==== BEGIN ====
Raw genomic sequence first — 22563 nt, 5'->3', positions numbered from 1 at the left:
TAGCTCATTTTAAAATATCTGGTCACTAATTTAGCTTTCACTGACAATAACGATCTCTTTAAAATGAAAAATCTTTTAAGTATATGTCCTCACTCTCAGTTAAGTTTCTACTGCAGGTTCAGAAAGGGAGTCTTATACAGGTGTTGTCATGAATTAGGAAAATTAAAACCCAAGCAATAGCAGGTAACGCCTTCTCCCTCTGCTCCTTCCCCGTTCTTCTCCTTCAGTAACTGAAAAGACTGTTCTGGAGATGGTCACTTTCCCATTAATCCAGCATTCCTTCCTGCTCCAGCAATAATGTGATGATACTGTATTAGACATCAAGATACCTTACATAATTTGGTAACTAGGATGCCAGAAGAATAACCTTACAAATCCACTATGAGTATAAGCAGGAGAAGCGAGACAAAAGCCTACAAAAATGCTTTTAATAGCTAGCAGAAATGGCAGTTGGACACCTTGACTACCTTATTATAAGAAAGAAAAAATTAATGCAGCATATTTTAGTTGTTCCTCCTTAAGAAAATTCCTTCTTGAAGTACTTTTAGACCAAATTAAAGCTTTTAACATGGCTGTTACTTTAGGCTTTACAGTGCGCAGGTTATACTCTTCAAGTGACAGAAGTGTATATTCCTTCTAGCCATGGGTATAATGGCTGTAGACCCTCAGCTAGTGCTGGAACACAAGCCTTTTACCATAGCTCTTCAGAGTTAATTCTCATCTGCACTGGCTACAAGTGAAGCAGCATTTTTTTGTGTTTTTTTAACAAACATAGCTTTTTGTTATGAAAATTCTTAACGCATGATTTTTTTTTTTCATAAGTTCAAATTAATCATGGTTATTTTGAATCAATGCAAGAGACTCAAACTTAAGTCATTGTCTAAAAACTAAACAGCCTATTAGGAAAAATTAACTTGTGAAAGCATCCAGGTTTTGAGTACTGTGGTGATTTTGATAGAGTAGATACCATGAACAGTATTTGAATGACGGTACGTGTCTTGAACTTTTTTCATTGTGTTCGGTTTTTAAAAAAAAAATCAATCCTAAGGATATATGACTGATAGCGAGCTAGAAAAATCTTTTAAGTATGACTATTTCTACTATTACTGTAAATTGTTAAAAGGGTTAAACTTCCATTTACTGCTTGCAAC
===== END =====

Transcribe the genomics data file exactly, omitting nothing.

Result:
Raw genomic sequence first — 22563 nt, 5'->3', positions numbered from 1 at the left:
TAGCTCATTTTAAAATATCTGGTCACTAATTTAGCTTTCACTGACAATAACGATCTCTTTAAAATGAAAAATCTTTTAAGTATATGTCCTCACTCTCAGTTAAGTTTCTACTGCAGGTTCAGAAAGGGAGTCTTATACAGGTGTTGTCATGAATTAGGAAAATTAAAACCCAAGCAATAGCAGGTAACGCCTTCTCCCTCTGCTCCTTCCCCGTTCTTCTCCTTCAGTAACTGAAAAGACTGTTCTGGAGATGGTCACTTTCCCATTAATCCAGCATTCCTTCCTGCTCCAGCAATAATGTGATGATACTGTATTAGACATCAAGATACCTTACATAATTTGGTAACTAGGATGCCAGAAGAATAACCTTACAAATCCACTATGAGTATAAGCAGGAGAAGCGAGACAAAAGCCTACAAAAATGCTTTTAATAGCTAGCAGAAATGGCAGTTGGACACCTTGACTACCTTATTATAAGAAAGAAAAAATTAATGCAGCATATTTTAGTTGTTCCTCCTTAAGAAAATTCCTTCTTGAAGTACTTTTAGACCAAATTAAAGCTTTTAACATGGCTGTTACTTTAGGCTTTACAGTGCGCAGGTTATACTCTTCAAGTGACAGAAGTGTATATTCCTTCTAGCCATGGGTATAATGGCTGTAGACCCTCAGCTAGTGCTGGAACACAAGCCTTTTACCATAGCTCTTCAGAGTTAATTCTCATCTGCACTGGCTACAAGTGAAGCAGCATTTTTTTGTGTTTTTTTAACAAACATAGCTTTTTGTTATGAAAATTCTTAACGCATGATTTTTTTTTTTCATAAGTTCAAATTAATCATGGTTATTTTGAATCAATGCAAGAGACTCAAACTTAAGTCATTGTCTAAAAACTAAACAGCCTATTAGGAAAAATTAACTTGTGAAAGCATCCAGGTTTTGAGTACTGTGGTGATTTTGATAGAGTAGATACCATGAACAGTATTTGAATGACGGTACGTGTCTTGAACTTTTTTCATTGTGTTCGGTTTTTAAAAAAAAAATCAATCCTAAGGATATATGACTGATAGCGAGCTAGAAAAATCTTTTAAGTATGACTATTTCTACTATTACTGTAAATTGTTAAAAGGGTTAAACTTCCATTTACTGCTTGCAAC